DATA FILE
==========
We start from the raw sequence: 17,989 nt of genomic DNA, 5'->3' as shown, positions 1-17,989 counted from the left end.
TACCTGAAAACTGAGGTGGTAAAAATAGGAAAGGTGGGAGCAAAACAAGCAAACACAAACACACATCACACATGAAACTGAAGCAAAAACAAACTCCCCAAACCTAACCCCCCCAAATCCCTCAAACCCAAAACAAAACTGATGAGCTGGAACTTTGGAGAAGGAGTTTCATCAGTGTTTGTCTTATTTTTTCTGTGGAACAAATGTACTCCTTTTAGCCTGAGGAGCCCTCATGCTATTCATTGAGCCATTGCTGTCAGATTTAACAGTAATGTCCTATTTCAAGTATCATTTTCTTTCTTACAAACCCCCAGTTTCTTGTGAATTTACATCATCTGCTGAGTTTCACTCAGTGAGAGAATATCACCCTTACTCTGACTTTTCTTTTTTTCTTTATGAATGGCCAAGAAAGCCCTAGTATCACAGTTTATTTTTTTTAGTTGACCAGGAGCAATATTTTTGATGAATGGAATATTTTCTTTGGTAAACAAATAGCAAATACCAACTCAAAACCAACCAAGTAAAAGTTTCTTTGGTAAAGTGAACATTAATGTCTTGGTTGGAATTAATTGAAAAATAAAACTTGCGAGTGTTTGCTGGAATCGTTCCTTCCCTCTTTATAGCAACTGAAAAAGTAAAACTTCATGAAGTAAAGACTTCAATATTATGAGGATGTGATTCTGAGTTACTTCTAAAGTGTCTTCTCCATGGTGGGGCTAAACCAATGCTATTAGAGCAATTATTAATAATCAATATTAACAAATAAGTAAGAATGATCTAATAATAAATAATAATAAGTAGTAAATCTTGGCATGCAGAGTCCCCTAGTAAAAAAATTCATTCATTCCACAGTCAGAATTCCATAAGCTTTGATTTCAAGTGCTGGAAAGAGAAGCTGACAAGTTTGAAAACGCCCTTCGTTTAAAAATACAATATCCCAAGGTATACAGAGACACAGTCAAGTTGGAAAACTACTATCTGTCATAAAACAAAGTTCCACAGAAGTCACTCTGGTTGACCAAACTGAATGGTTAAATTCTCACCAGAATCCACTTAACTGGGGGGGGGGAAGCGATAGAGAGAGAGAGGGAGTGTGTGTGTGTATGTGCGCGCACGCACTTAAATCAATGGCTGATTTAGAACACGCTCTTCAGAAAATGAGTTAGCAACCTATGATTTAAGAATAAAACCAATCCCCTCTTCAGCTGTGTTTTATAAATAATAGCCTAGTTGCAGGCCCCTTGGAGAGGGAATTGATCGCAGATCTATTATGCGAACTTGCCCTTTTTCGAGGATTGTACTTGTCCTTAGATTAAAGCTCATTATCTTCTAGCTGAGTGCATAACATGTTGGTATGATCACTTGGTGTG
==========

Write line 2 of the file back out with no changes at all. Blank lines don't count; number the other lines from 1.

TACCTGAAAACTGAGGTGGTAAAAATAGGAAAGGTGGGAGCAAAACAAGCAAACACAAACACACATCACACATGAAACTGAAGCAAAAACAAACTCCCCAAACCTAACCCCCCCAAATCCCTCAAACCCAAAACAAAACTGATGAGCTGGAACTTTGGAGAAGGAGTTTCATCAGTGTTTGTCTTATTTTTTCTGTGGAACAAATGTACTCCTTTTAGCCTGAGGAGCCCTCATGCTATTCATTGAGCCATTGCTGTCAGATTTAACAGTAATGTCCTATTTCAAGTATCATTTTCTTTCTTACAAACCCCCAGTTTCTTGTGAATTTACATCATCTGCTGAGTTTCACTCAGTGAGAGAATATCACCCTTACTCTGACTTTTCTTTTTTTCTTTATGAATGGCCAAGAAAGCCCTAGTATCACAGTTTATTTTTTTTAGTTGACCAGGAGCAATATTTTTGATGAATGGAATATTTTCTTTGGTAAACAAATAGCAAATACCAACTCAAAACCAACCAAGTAAAAGTTTCTTTGGTAAAGTGAACATTAATGTCTTGGTTGGAATTAATTGAAAAATAAAACTTGCGAGTGTTTGCTGGAATCGTTCCTTCCCTCTTTATAGCAACTGAAAAAGTAAAACTTCATGAAGTAAAGACTTCAATATTATGAGGATGTGATTCTGAGTTACTTCTAAAGTGTCTTCTCCATGGTGGGGCTAAACCAATGCTATTAGAGCAATTATTAATAATCAATATTAACAAATAAGTAAGAATGATCTAATAATAAATAATAATAAGTAGTAAATCTTGGCATGCAGAGTCCCCTAGTAAAAAAATTCATTCATTCCACAGTCAGAATTCCATAAGCTTTGATTTCAAGTGCTGGAAAGAGAAGCTGACAAGTTTGAAAACGCCCTTCGTTTAAAAATACAATATCCCAAGGTATACAGAGACACAGTCAAGTTGGAAAACTACTATCTGTCATAAAACAAAGTTCCACAGAAGTCACTCTGGTTGACCAAACTGAATGGTTAAATTCTCACCAGAATCCACTTAACTGGGGGGGGGGAAGCGATAGAGAGAGAGAGGGAGTGTGTGTGTGTATGTGCGCGCACGCACTTAAATCAATGGCTGATTTAGAACACGCTCTTCAGAAAATGAGTTAGCAACCTATGATTTAAGAATAAAACCAATCCCCTCTTCAGCTGTGTTTTATAAATAATAGCCTAGTTGCAGGCCCCTTGGAGAGGGAATTGATCGCAGATCTATTATGCGAACTTGCCCTTTTTCGAGGATTGTACTTGTCCTTAGATTAAAGCTCATTATCTTCTAGCTGAGTGCATAACATGTTGGTATGATCACTTGGTGTG